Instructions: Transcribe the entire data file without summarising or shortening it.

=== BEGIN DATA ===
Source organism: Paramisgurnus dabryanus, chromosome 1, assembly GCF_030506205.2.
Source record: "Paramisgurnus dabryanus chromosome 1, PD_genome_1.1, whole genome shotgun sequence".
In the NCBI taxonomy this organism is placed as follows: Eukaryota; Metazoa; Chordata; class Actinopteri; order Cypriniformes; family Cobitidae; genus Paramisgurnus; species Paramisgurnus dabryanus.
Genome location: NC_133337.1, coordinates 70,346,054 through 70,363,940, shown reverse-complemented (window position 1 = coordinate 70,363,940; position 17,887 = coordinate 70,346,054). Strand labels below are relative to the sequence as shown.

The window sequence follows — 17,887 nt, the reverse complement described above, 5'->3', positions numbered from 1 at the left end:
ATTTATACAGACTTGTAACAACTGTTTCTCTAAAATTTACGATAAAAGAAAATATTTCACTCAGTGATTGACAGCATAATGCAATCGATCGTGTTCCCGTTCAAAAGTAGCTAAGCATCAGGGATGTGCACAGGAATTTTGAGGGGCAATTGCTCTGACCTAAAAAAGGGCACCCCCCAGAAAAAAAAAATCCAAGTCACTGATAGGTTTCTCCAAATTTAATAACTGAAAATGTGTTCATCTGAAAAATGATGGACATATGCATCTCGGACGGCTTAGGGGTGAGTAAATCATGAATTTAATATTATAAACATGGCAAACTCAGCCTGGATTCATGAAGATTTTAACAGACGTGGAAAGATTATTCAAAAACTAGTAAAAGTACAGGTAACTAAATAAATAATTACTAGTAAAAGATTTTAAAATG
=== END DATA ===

Source organism: Paramisgurnus dabryanus, chromosome 1, assembly GCF_030506205.2.
Source record: "Paramisgurnus dabryanus chromosome 1, PD_genome_1.1, whole genome shotgun sequence".
In the NCBI taxonomy this organism is placed as follows: Eukaryota; Metazoa; Chordata; class Actinopteri; order Cypriniformes; family Cobitidae; genus Paramisgurnus; species Paramisgurnus dabryanus.
Genome location: NC_133337.1, coordinates 70,346,054 through 70,363,940, shown reverse-complemented (window position 1 = coordinate 70,363,940; position 17,887 = coordinate 70,346,054). Strand labels below are relative to the sequence as shown.

The window sequence follows — 17,887 nt, the reverse complement described above, 5'->3', positions numbered from 1 at the left end:
ATTTATACAGACTTGTAACAACTGTTTCTCTAAAATTTACGATAAAAGAAAATATTTCACTCAGTGATTGACAGCATAATGCAATCGATCGTGTTCCCGTTCAAAAGTAGCTAAGCATCAGGGATGTGCACAGGAATTTTGAGGGGCAATTGCTCTGACCTAAAAAAGGGCACCCCCCAGAAAAAAAAAATCCAAGTCACTGATAGGTTTCTCCAAATTTAATAACTGAAAATGTGTTCATCTGAAAAATGATGGACATATGCATCTCGGACGGCTTAGGGGTGAGTAAATCATGAATTTAATATTATAAACATGGCAAACTCAGCCTGGATTCATGAAGATTTTAACAGACGTGGAAAGATTATTCAAAAACTAGTAAAAGTACAGGTAACTAAATAAATAATTACTAGTAAAAGATTTTAAAATG